Production of RNA from mutation reporter vectors and zebrafish injections
The mutation reporter vectors and pCS2+TagRFP were linearized by digestion with NotI, extracted with UltraPure Phenol:Chloroform:Isoamyl Alcohol (25:24:1) (Thermo Fisher Scientific, 15593-031) in Phase Lock Light 1.5 ml tubes (5 PRIME, 2302800) and precipitated by adding 1/10th volume of 3 M sodium acetate pH 5.5, two volumes of ethanol and 0.5 µl of glycogen (Sigma-Aldrich, G1767), chilling at −20°C and spinning at the maximum speed for 15 min. mRNA synthesis was performed using mMESSAGE mMACHINE T3 Transcription Kit (Thermo Fisher Scientific, AM1348) in 10 µl reactions and purified by Phenol:Chloroform:Isoamyl Alcohol extraction according to the manufacturer's instructions. All mRNAs were verified for quantity and integrity by measuring their concentrations and visualizing them by agarose gel electrophoresis. The mutation reporter mRNAs encoding wild-type or mutant cDNA and sfGFP separated by P2A cleavage signal were individually mixed with TagRFP mRNA to the final concentrations of 100 and 50 ng/µl, respectively. These mixes were injected into one-cell stage zebrafish eggs by standard microinjection procedures.
Imaging and quantification of mutation reporter fluorescent intensities
Somitogenesis-stage embryos (16-18 hpf) were embedded into 1% low-melting-point agarose (Sigma-Aldrich, A9414) in imaging glass-bottom dishes and imaged using Zeiss Axiovision fluorescent microscope for green and red fluorescence. Both injected and uninjected embryos were imaged in both channels. The values for green and red fluorescence were calculated by importing images into Fiji software (Schindelin et al., 2012), splitting their channels and then merging green and red channels into a single stack using Stacks/Tools/Interleave command followed by analyses of regions of interest (ROI) in the somite regions using ROI Manager plugin. The average values from ROI measurements were further normalized by subtracting background from the same channels and images. The resulting values for green and red channels were used to calculate green/red ratios, which correspond to fully normalized values of mutation reporter construct expression. These ratio values were used for statistical analyses and data plotting using the R programming environment.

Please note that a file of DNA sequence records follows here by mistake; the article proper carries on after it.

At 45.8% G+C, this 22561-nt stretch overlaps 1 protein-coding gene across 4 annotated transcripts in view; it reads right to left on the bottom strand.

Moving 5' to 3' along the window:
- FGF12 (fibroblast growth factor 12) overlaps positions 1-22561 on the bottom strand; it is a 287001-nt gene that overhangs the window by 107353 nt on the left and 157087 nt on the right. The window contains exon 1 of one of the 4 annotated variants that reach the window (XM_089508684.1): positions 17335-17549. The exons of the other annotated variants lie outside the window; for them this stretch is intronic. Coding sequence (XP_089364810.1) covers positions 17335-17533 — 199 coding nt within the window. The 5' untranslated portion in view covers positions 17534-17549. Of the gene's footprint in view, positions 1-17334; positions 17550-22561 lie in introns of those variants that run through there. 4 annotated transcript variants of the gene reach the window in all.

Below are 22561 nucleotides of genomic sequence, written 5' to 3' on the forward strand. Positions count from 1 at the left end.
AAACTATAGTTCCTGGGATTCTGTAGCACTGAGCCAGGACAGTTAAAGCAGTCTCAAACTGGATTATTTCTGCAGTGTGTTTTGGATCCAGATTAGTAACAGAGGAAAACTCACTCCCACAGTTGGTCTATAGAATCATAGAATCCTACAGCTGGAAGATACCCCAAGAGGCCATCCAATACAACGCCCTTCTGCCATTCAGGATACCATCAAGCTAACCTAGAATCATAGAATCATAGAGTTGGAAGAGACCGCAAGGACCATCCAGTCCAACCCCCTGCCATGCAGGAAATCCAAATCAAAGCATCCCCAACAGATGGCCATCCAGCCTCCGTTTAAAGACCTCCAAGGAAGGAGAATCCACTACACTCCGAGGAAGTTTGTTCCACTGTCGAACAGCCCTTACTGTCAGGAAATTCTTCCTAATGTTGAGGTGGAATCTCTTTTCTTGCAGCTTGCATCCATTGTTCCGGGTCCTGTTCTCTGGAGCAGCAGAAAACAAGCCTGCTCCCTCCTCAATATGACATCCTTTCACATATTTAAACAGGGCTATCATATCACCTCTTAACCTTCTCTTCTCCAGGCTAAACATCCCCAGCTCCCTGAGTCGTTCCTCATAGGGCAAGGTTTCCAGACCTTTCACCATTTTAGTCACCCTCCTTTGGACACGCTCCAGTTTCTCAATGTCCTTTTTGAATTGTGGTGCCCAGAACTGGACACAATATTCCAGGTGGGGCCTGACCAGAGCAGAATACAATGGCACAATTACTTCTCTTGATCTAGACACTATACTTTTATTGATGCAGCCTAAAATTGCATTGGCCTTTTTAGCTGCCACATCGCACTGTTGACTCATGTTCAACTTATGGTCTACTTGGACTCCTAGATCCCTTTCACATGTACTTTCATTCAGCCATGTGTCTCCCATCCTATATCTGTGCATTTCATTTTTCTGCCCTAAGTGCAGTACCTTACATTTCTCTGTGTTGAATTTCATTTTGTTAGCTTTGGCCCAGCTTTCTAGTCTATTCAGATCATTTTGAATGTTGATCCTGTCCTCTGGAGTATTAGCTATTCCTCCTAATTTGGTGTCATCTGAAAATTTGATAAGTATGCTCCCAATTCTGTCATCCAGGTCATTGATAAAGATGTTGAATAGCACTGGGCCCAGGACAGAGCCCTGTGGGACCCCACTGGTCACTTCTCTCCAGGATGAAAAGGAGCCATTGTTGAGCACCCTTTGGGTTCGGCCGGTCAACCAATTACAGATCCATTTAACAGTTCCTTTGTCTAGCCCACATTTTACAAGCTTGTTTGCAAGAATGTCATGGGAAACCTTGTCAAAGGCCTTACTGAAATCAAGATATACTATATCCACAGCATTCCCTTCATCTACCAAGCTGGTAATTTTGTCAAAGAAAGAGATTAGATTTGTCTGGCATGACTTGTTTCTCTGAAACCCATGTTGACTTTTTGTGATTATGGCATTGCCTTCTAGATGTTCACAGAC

Bioinformatics analysis of exonic splicing enhancers
We used RESCUE-ESE (http://genes.mit.edu/burgelab/rescue-ese/) (Yeo et al., 2004) and ESE Finder 3.0 (http://rulai.cshl.edu/cgi-bin/tools/ESE3/esefinder.cgi?process=home) (Cartegni and Krainer, 2002; Smith et al., 2006) for predictions of exonic splicing enhancer in pycr1a exon 3 sequence. For the ESE Finder run, we chose to focus on the best hits for each of the SRSF splicing factors to simplify the output. The sequences of the identified ESEs were copied from the output HTML pages and used for Fig. 3.
We are grateful to Gretchen Wagner for excellent fish care and management of the Dalhousie University Zebrafish Core Facility.
S.V.P. conceived the study and designed the experiments. S.V.P., S.L.S. and B.R. contributed resources and carried out experiments. S.V.P., S.L.S., B.R. and J.N.B. wrote and edited the manuscript. J.N.B. provided oversight and acquired funding to support these studies.
This work was funded by the Terry Fox Research Institute (TFRI Grant #1046), Genome Canada, and the Canadian Institutes of Health Research Rare Disease Models and Mechanisms Network (CIHR RCN-137793).
The authors declare no competing or financial interests.